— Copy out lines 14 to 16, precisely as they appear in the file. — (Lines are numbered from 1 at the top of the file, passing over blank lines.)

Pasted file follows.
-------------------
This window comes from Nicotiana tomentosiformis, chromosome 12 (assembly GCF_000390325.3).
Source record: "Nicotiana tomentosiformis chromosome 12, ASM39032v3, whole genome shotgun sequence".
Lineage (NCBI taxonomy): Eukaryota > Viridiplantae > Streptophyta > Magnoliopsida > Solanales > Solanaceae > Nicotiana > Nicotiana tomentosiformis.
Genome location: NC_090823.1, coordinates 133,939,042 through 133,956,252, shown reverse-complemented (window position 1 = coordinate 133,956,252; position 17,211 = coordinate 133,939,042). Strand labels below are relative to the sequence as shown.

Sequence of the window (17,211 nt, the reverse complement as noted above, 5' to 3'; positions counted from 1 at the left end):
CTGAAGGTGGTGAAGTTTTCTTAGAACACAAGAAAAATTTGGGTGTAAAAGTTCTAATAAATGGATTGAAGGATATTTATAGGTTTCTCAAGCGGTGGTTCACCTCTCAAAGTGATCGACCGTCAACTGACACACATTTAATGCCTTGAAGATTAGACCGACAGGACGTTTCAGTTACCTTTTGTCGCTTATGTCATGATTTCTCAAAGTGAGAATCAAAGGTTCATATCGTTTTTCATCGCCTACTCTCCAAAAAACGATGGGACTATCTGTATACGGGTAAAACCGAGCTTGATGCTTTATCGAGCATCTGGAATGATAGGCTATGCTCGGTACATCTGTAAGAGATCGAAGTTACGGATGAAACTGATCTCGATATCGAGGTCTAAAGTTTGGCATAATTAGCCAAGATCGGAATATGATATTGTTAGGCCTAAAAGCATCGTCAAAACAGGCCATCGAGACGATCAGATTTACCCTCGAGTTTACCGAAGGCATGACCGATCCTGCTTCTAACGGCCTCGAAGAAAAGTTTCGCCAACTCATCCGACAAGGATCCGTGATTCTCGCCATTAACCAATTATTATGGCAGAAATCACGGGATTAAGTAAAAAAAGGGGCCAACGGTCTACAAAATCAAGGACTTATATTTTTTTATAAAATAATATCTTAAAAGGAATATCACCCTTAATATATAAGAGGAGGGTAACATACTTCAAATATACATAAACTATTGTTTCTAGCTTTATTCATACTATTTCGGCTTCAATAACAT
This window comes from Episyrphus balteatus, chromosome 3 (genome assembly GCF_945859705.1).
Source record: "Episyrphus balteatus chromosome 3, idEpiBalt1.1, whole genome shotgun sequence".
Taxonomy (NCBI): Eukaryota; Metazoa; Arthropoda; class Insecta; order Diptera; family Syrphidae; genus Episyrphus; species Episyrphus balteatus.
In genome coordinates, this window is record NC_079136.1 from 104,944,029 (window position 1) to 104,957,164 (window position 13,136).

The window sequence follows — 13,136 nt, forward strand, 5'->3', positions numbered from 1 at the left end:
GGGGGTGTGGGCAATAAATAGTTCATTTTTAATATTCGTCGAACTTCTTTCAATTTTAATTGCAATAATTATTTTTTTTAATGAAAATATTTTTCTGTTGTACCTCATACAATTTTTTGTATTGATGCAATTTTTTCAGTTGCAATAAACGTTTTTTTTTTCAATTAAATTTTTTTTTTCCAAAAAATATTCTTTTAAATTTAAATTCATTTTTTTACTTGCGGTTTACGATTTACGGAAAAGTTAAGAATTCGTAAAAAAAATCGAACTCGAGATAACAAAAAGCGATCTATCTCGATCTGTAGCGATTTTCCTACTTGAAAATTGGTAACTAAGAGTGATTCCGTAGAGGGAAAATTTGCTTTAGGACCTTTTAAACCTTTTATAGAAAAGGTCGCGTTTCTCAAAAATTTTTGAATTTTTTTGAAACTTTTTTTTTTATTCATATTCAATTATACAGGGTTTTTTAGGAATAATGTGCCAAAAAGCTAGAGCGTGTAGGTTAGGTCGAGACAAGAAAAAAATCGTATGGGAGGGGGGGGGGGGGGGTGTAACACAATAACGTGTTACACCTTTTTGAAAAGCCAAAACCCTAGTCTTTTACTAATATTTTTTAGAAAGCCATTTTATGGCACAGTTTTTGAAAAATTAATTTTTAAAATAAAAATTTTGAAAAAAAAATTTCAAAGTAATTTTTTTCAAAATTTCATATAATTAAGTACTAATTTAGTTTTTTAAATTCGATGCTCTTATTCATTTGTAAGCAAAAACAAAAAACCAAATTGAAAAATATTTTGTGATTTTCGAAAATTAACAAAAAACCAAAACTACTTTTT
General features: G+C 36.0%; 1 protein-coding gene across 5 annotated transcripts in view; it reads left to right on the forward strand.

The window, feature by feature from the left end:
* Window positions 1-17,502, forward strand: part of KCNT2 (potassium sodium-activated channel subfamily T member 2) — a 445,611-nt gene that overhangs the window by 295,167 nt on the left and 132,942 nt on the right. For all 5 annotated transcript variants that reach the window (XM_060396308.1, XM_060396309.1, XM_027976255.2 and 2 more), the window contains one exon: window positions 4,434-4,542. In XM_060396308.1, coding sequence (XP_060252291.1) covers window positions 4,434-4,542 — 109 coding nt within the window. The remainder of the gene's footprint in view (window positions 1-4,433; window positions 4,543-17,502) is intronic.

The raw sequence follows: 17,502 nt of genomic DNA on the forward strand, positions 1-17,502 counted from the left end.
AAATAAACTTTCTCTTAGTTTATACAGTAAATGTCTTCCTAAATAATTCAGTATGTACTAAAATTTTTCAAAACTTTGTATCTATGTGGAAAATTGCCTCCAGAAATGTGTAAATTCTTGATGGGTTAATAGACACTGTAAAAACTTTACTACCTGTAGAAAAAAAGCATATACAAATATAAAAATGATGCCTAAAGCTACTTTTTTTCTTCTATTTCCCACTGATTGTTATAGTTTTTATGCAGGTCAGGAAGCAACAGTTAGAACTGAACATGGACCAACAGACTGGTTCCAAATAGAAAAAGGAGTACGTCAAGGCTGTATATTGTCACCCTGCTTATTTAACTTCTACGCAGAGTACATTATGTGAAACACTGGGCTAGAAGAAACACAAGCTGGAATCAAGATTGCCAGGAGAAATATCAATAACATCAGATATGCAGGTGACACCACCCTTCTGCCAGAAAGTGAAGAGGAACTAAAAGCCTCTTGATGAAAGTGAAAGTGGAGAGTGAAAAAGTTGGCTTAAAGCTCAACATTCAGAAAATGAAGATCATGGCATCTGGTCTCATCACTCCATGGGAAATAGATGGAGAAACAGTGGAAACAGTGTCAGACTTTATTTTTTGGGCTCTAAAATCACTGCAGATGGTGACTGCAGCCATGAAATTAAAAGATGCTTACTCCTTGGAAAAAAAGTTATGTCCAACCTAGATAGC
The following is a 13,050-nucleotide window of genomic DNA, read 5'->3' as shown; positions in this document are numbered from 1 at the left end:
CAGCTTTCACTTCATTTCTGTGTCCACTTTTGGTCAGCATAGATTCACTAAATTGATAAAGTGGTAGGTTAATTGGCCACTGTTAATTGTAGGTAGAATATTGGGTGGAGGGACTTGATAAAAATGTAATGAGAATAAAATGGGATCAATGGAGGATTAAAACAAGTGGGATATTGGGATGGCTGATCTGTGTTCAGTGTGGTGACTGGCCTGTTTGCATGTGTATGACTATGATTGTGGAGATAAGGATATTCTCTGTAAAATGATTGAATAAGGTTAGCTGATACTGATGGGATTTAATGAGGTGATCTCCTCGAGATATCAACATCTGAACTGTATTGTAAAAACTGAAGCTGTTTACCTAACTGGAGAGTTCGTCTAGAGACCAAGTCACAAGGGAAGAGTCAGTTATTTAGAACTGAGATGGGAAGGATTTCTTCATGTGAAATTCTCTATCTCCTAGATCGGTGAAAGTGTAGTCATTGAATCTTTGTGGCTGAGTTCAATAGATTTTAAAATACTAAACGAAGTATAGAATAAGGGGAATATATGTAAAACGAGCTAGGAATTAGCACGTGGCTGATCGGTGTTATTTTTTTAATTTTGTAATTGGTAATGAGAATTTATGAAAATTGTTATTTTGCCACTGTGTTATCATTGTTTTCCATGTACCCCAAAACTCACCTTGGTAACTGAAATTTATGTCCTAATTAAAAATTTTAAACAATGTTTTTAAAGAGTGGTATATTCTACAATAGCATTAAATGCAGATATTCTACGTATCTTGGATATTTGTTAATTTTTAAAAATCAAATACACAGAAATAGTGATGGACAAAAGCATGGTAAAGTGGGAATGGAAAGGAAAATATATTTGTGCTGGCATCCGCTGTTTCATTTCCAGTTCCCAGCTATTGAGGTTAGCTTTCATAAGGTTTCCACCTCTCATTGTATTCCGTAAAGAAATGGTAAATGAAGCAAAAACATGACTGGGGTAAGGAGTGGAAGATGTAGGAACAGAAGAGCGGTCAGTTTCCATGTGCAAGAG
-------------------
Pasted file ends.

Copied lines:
The window, feature by feature from the left end:
* Window positions 1-17,502, forward strand: part of KCNT2 (potassium sodium-activated channel subfamily T member 2) — a 445,611-nt gene that overhangs the window by 295,167 nt on the left and 132,942 nt on the right. For all 5 annotated transcript variants that reach the window (XM_060396308.1, XM_060396309.1, XM_027976255.2 and 2 more), the window contains one exon: window positions 4,434-4,542. In XM_060396308.1, coding sequence (XP_060252291.1) covers window positions 4,434-4,542 — 109 coding nt within the window. The remainder of the gene's footprint in view (window positions 1-4,433; window positions 4,543-17,502) is intronic.

The raw sequence follows: 17,502 nt of genomic DNA on the forward strand, positions 1-17,502 counted from the left end.